Fear factor the key for Reddan
MAINTAINING the fear factor -- that is the key for Leinster and their in-form scrum-half Eoin Reddan this week.
History shows that victories on the road are crucial to any Heineken Cup aspirations and winning in Bath last Sunday sets up the European champions perfectly for Saturday's rematch at Lansdowne Road -- a venue where Leinster have a 100pc record since the stadium reopened and will have the benefit of more than 40,000 of their own festively-fuelled supporters.
However, the nature of the win at the Rec, when Leinster botched several gift-wrapped try opportunities and had to produce a powerful endgame after falling behind with 15 minutes to go, has shattered any danger of complacency in the squad.
"It keeps the fear factor," said Reddan. "It is always important to keep that mix of fear and confidence going into the weekend.
"Hopefully, we'll have that this weekend. We do respect Bath, they made it very hard for us at times both in attack and defence. It showed when they held on to possession for 20, maybe 25 minutes in the first half and we were defending very hard and they were very comfortable doing that.
"We have to be aware of that this week; hopefully, with the crowd behind us as well. It makes it special to be playing in such a big stadium with seven or eight tenths of the crowd being all Leinster."
Leinster held a team meeting before training yesterday, when improving their accuracy was the central theme.
Sean O'Brien and Rob Kearney were guilty for the two most blatantly squandered opportunities on Sunday, when they failed to feed men in better scoring positions, but Reddan says there is no need for finger-pointing as the players embrace the responsibility themselves.
"I don't think anyone will look at those situations harder than those two, knowing them," said Reddan. "They are both in so much credit with us. A ball is kicked up in the air and everyone is running back, you expect Rob to catch and he catches the ball.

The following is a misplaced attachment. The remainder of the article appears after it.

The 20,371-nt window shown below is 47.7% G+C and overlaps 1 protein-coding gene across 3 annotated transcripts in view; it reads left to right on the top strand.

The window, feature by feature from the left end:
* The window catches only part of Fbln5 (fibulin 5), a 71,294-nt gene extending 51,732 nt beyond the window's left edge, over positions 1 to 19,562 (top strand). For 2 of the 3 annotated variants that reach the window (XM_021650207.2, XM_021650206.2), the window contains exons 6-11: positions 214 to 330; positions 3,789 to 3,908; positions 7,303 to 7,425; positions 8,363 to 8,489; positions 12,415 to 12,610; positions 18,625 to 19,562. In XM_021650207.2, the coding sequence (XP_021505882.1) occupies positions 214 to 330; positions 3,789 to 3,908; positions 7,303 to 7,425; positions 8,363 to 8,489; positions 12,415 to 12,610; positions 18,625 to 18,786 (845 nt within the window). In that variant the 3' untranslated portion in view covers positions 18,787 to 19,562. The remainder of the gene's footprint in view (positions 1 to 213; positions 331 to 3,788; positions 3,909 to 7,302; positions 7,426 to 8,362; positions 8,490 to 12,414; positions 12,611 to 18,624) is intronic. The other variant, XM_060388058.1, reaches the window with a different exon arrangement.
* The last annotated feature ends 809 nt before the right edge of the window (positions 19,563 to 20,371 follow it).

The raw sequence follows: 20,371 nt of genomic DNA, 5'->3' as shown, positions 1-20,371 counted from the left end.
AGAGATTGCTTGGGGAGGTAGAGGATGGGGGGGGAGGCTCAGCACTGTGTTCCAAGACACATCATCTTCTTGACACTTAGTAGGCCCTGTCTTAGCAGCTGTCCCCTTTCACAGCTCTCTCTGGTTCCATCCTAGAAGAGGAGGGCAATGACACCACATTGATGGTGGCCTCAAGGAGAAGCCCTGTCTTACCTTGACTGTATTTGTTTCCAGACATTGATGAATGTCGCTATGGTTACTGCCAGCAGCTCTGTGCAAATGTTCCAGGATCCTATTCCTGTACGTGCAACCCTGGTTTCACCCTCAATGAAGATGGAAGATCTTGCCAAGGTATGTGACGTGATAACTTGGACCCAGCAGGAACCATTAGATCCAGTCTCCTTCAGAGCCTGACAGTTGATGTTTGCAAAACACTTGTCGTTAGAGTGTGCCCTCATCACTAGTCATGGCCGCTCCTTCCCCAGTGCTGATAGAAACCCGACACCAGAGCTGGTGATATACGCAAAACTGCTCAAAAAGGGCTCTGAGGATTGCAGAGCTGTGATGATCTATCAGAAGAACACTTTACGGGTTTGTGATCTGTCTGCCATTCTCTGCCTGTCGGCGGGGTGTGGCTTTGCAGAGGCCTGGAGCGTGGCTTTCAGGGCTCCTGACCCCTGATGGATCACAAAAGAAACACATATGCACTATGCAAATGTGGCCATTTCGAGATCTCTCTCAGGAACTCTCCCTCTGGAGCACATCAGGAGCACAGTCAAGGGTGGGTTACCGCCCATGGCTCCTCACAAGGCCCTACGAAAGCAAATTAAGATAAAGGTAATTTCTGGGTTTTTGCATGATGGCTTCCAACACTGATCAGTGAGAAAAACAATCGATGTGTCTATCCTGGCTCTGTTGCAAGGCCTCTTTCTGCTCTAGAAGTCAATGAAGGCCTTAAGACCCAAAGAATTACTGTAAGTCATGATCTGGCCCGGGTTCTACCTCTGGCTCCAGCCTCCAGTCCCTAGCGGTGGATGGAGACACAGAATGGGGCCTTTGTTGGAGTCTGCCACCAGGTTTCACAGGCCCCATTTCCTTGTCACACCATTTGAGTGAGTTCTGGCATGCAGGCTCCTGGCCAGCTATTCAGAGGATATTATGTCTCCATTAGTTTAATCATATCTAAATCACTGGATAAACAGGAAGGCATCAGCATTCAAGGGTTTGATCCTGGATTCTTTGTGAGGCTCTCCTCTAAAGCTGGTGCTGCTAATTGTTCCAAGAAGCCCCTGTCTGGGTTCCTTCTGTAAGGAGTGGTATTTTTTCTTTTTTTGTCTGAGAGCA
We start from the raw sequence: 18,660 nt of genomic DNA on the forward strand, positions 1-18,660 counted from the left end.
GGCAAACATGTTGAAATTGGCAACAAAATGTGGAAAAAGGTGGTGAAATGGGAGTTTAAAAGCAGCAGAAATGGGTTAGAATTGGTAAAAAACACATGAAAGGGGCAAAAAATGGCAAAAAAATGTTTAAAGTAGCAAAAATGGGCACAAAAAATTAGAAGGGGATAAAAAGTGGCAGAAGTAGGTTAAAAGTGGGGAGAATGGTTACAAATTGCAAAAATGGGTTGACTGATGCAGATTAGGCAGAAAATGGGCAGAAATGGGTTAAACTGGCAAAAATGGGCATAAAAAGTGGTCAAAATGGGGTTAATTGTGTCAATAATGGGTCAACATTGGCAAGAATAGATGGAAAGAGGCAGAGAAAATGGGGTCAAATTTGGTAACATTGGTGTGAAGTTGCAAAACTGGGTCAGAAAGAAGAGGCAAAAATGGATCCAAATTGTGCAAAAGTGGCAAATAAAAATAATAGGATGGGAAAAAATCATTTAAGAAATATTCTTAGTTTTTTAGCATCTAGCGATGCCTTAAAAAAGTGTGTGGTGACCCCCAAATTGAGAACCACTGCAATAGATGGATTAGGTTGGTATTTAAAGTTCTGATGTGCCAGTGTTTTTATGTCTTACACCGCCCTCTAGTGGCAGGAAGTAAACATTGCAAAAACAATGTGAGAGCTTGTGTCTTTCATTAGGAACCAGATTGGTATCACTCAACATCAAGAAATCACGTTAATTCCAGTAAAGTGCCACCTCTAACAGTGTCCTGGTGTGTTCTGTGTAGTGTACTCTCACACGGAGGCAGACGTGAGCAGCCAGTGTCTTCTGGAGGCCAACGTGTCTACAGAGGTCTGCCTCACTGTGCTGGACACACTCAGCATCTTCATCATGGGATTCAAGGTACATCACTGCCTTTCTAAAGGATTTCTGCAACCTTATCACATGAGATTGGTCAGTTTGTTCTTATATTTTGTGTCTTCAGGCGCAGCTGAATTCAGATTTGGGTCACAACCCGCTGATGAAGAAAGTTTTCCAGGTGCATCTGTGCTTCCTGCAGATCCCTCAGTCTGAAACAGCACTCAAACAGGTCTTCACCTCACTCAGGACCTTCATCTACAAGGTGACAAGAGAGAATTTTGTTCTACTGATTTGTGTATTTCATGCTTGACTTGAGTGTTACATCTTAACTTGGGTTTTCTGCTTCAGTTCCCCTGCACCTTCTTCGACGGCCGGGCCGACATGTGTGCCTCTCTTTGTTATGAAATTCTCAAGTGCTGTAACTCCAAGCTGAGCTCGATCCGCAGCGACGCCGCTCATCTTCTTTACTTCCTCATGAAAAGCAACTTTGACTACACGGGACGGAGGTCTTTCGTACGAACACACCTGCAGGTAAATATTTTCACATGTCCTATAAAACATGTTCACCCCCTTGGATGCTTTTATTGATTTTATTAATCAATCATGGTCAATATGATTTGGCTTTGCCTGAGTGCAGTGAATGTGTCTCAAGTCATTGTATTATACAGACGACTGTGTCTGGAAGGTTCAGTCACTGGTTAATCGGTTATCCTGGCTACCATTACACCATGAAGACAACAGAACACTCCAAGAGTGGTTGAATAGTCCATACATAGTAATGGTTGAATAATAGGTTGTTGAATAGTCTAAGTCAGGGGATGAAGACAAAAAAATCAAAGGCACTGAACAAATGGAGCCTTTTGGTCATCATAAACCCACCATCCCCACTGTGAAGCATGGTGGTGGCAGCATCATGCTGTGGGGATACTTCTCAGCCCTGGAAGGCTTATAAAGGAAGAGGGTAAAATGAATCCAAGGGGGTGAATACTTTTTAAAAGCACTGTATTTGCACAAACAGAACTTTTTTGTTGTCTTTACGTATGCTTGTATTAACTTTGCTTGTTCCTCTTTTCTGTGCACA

"Sean is making breaks every week causing tries. You don't start getting on someone's back when that happens in a game where it never normally happens. We do try to move on pretty quickly in games, on to the next thing, and that's what has happened."
Reddan was encouraged by Leinster's response to falling behind in Bath and credited the players' fitness levels and strength of the bench for providing the late impetus.
"We had an excellent bench," said Reddan. "We brought on basically everyone and they added their bit, which is important. Obviously, we do have a very good fitness staff here who work us very hard, know when to rest us and when to keep us working, so that obviously helps as well.
"There would be a general feeling that we would be confident in our fitness in any game. We had them under serious pressure and I think they kind of bottled it and gave away a few penalties towards the end.
"We had two or three good phases of play that brought us up to the '22' that we might have scored a try from maybe around about the 50-minute mark and then again around the 70-minute mark. I thought it was good bottle that we went down and came back into it again.
"It's just a pity we were in that situation in the first place. I thought the team rallied well to come back and win."
Reddan contributed handsomely off the bench himself and the selection fear factor is undoubtedly keeping both he and Isaac Boss on their toes as they battle for the No 9 jersey. Both scrum-halves are playing well in a position of strength for Irish rugby at present and, with Boss generally getting the nod for away matches since Joe Schmidt came in as coach, the smart money is on Reddan starting this weekend.
Going into the rematch with areas to improve on is not the worst place for Leinster to be in, while Bath will arrive in Dublin desperate to build on an improved performance in a season of struggles. It sets things up nicely and, while Reddan concedes that Leinster were "lucky" to get out of the Rec with a win last weekend, they are looking for more control and accuracy second time around.
"We weren't over the moon, which is no disrespect to Bath, because we had one or two opportunities that we just didn't take," he said.
"We kind of felt lucky to come away with the win in the end the way the game had gone, so that was probably the overall feeling. We wouldn't be happy with some of the accuracy, the breakdown could have been better and obviously handling could have been a bit better, so that's what to work on this week."
If Leinster get those areas right this weekend, it is Bath who have reason to be truly fearful.